Editorial Notes

Kathmandu goes to sleep by 10, what are tourists going to do?: Kathmandu Post

In its editorial, the paper says Nepal's rules are preventing Nepali cities from discovering their tourism potential.

People walking past the Boudhanath Stupa in Kathmandu, Nepal, on Dec 12, 2019. PHOTO: AP

KATHMANDU (THE KATHMANDU POST/ASIA NEWS NETWORK) - Great cities across the world are renowned for their vibrant nightlife - be it Shanghai or New York.

And that is directly related to the large numbers of tourists they attract.

But Nepal is still stuck with archaic policing methods, which have prevented Nepali cities from discovering their tourism potential.

This is one of the main reasons the country punches way below its weight in the tourism sector.

Visit Nepal 2020 aims to attract 2 million tourists to Nepal. But that will remain a farfetched dream should we be unable to give them what they want.

Nepal is a beautiful country, no doubt. But the government needs to stop engaging in chest-thumping over the same thing, and look for newer ways to rebrand the country.

Nepal's beauty is given by nature, but the authorities too need to put in some effort and come up with policies and ideas to give tourists what they want. One great way of doing this is having nightlife in the cities.

Nightlife is part of tourism.

Granted, some tourists come to Nepal to see the mountains and trek.

But it's important for the authorities to understand that observing nature and trekking might not be everyone's cup of tea.

Tourists often visit other countries to relax and have a good time. Unless any country can guarantee that, its tourism industry can't really be thriving.

Take Kathmandu, for example. The city is home to many cultural heritage sites yet nighttime activities remain sparse. The Nepal Police often cite security reasons, but that stems from an outdated mindset that frowns upon night-time entertainment.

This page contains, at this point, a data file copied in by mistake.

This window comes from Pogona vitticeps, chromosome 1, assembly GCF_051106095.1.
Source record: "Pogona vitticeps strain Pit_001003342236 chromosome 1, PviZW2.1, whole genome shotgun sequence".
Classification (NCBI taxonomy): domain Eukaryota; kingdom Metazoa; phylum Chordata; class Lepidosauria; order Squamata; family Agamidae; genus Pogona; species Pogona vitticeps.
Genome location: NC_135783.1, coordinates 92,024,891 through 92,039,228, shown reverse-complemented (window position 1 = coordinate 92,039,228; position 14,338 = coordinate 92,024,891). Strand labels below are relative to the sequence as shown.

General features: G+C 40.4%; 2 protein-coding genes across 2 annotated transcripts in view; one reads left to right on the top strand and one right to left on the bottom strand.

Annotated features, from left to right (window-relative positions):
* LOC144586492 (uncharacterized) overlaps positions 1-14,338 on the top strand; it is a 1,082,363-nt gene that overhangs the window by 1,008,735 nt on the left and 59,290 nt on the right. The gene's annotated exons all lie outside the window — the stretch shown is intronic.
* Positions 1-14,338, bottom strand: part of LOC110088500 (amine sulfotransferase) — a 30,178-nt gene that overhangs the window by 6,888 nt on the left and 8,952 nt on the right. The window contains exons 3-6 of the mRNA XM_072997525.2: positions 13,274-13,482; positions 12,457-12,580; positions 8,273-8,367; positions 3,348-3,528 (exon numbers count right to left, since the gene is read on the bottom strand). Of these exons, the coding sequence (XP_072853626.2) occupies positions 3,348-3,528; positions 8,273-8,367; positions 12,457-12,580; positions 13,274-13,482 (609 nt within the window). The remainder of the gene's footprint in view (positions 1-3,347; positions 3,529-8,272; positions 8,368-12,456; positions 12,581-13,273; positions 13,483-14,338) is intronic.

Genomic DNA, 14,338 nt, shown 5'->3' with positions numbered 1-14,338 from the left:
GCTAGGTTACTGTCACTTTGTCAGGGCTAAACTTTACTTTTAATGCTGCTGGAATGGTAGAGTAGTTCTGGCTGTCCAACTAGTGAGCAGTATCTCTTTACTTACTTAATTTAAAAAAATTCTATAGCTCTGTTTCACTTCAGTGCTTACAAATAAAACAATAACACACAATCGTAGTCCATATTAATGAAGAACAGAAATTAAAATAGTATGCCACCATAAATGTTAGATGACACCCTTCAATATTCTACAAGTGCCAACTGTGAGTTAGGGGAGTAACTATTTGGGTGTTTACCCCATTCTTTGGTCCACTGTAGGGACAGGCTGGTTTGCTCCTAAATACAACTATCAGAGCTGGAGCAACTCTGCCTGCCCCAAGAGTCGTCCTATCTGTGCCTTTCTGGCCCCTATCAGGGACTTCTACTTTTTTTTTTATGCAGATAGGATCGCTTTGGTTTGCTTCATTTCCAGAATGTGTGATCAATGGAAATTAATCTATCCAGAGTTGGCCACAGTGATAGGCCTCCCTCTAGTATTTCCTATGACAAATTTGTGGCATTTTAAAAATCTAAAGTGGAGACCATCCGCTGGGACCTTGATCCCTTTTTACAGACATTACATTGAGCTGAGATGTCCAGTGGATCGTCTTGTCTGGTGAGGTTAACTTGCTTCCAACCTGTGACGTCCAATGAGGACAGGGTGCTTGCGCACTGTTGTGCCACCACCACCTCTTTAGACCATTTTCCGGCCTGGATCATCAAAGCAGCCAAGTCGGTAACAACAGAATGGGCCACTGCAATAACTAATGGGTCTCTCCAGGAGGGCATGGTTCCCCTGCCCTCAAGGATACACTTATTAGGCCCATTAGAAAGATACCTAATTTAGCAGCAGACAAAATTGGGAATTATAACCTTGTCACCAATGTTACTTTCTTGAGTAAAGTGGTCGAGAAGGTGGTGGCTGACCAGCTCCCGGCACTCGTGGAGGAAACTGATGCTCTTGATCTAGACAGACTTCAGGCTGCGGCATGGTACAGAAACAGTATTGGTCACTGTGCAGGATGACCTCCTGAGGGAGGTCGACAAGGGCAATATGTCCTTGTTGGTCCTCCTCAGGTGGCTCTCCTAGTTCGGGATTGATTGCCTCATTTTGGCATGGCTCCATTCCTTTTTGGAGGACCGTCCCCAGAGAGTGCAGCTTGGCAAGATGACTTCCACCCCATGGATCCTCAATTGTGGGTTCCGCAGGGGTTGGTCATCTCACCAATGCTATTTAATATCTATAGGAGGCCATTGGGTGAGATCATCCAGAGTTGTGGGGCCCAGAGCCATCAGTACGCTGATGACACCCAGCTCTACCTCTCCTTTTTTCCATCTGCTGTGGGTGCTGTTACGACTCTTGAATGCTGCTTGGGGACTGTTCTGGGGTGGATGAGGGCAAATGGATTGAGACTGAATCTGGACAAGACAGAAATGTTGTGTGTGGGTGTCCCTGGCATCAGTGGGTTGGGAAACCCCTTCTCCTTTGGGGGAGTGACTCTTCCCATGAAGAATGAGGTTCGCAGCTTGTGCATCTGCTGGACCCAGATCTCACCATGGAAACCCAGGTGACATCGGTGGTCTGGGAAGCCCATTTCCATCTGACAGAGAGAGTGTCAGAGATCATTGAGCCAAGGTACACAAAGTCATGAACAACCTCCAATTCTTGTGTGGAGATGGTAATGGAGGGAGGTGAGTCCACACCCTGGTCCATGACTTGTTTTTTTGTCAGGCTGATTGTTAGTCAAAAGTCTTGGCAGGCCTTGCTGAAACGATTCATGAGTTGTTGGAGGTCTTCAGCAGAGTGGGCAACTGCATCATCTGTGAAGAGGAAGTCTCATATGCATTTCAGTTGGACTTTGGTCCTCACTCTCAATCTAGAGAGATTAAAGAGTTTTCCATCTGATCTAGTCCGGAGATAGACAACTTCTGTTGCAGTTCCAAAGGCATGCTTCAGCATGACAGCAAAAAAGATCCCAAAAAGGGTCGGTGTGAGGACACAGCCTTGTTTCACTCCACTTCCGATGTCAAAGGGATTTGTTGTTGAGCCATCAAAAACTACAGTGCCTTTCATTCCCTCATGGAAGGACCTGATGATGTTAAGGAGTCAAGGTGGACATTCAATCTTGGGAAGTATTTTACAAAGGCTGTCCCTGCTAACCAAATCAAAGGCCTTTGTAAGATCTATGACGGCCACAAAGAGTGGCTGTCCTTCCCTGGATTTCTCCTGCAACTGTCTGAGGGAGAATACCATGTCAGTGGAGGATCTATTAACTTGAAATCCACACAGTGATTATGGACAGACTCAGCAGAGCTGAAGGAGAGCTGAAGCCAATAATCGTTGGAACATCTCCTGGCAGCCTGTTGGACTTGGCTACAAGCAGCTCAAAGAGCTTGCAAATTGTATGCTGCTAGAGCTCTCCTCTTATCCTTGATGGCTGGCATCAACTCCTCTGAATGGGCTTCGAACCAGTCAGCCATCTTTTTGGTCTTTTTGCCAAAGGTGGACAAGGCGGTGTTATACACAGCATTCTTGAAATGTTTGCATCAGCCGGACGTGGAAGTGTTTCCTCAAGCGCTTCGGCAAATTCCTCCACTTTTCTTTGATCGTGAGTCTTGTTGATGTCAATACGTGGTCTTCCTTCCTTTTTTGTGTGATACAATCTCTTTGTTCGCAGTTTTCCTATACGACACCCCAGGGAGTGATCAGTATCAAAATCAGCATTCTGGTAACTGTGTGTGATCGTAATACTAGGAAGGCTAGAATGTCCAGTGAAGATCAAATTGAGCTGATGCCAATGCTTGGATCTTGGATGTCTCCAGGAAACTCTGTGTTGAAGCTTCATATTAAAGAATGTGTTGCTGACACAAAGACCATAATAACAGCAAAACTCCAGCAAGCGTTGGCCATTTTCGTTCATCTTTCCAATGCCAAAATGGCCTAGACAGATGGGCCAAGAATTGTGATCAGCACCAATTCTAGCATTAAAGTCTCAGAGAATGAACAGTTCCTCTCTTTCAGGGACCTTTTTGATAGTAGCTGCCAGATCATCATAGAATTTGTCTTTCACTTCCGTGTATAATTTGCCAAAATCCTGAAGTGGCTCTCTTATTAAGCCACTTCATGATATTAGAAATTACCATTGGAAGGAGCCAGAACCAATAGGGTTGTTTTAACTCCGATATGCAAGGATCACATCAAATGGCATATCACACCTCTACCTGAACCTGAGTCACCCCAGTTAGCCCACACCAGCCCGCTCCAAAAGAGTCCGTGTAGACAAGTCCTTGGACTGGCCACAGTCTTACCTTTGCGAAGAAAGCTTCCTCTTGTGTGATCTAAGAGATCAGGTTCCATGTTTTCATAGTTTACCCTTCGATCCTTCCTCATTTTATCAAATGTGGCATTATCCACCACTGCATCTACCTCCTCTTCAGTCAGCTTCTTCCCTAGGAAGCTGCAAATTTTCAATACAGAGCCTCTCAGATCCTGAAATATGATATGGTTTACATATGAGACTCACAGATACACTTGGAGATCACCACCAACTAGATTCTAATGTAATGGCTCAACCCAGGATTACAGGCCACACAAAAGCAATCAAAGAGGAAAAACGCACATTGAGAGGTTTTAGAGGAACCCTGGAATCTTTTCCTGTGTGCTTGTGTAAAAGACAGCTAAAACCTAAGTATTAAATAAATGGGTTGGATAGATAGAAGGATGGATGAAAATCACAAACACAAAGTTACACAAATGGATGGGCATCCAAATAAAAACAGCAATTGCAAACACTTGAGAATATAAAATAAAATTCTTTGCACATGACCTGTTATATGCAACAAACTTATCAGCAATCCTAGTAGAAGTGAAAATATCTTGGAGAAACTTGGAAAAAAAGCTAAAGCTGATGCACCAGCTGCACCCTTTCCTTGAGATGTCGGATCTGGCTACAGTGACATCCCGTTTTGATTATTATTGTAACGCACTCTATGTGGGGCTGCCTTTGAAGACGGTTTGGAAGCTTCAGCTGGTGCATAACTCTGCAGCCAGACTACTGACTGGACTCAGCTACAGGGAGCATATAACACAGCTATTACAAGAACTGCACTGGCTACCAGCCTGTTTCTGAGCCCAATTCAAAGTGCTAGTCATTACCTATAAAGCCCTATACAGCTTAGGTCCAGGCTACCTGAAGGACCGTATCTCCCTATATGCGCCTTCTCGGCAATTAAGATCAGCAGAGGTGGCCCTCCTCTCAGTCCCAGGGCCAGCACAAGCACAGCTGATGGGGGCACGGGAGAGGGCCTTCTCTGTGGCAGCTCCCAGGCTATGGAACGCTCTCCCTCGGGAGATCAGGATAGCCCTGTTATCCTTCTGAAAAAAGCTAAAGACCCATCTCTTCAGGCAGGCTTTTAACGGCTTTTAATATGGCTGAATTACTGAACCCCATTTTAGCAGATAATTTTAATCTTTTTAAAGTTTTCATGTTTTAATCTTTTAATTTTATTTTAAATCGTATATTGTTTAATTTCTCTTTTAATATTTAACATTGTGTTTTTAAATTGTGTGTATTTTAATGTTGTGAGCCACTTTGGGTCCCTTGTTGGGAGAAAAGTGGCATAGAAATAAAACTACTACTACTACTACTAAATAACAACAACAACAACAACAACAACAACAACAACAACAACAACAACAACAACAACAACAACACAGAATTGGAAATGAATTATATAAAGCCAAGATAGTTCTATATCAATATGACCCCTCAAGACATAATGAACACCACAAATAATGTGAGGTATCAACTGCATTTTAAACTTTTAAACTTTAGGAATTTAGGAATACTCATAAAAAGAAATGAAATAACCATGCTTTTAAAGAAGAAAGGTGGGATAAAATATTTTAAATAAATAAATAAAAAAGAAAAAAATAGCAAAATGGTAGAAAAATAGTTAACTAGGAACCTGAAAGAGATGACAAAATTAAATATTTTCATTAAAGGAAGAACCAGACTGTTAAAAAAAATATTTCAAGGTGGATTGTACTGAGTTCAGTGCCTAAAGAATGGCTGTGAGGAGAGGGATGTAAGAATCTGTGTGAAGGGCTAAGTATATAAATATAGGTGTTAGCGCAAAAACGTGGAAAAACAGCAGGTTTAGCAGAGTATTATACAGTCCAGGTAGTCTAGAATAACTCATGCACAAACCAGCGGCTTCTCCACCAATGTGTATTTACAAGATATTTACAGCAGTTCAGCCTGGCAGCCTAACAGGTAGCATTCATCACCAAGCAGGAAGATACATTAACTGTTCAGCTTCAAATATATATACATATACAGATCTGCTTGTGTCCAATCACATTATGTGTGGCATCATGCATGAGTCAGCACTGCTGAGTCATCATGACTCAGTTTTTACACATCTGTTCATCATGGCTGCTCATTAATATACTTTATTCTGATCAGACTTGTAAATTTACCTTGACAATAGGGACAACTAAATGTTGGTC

What's more, if security is a concern, it is the duty of the police to ensure that tourists feel safe. Draconian and blanket bans that hamper people's right to leisure should not be official policy.

Markets in nearby Bangkok bustle as tourists take a leisurely walk while ours are characterised by an eerie silence even before the clock strikes 10.

As it is, according to statistics released by the Tourism Ministry, the average spending per tourist per day last year dropped to US$44 (S$59.47), the lowest in seven years. The average spending was US$54 per day in 2017.

In 2003, during the height of the Maoist insurgency, the per day spending of tourists was at a record US$79.1. Nepal is behind India (34th) and Sri Lanka (77th) in terms of travel and tourism competitiveness in South Asia. It has also been ranked 91st in terms of safety and security.

The local economy benefits a great deal from a vibrant nightlife. It's a simple fact that when restaurants, bars, theatres and nightclubs are open 24/7, it will boost employment as they would require staff to work two to three shifts, and in the process, increase state revenue too.

The problem here is not lack of ideas, but lack of support from state officials. If Nepal truly wants to increase the number of tourists and capitalise on the tourism sector, reclaiming the nightlife in the cities will have a significant role to play.

The Kathmandu Post is a member of The Straits Times media partner Asia News Network, an alliance of 24 news media organisations.

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